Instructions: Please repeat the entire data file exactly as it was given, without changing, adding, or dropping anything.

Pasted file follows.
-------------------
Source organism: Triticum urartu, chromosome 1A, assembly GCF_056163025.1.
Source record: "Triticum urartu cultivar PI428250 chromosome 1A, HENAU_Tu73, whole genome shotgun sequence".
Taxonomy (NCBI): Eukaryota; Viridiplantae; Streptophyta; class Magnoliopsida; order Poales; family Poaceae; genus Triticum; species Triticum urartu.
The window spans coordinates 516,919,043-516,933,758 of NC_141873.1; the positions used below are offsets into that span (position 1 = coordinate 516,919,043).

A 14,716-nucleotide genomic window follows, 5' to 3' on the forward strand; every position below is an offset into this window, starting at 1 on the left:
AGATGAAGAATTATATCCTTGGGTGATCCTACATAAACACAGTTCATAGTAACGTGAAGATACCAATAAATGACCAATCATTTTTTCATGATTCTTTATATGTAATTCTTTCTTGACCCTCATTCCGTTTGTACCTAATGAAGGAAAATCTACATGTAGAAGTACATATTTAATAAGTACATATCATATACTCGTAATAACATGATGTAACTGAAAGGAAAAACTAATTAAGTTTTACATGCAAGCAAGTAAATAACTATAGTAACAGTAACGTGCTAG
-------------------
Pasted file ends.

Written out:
Source organism: Triticum urartu, chromosome 1A, assembly GCF_056163025.1.
Source record: "Triticum urartu cultivar PI428250 chromosome 1A, HENAU_Tu73, whole genome shotgun sequence".
Taxonomy (NCBI): Eukaryota; Viridiplantae; Streptophyta; class Magnoliopsida; order Poales; family Poaceae; genus Triticum; species Triticum urartu.
The window spans coordinates 516,919,043-516,933,758 of NC_141873.1; the positions used below are offsets into that span (position 1 = coordinate 516,919,043).

A 14,716-nucleotide genomic window follows, 5' to 3' on the forward strand; every position below is an offset into this window, starting at 1 on the left:
AGATGAAGAATTATATCCTTGGGTGATCCTACATAAACACAGTTCATAGTAACGTGAAGATACCAATAAATGACCAATCATTTTTTCATGATTCTTTATATGTAATTCTTTCTTGACCCTCATTCCGTTTGTACCTAATGAAGGAAAATCTACATGTAGAAGTACATATTTAATAAGTACATATCATATACTCGTAATAACATGATGTAACTGAAAGGAAAAACTAATTAAGTTTTACATGCAAGCAAGTAAATAACTATAGTAACAGTAACGTGCTAG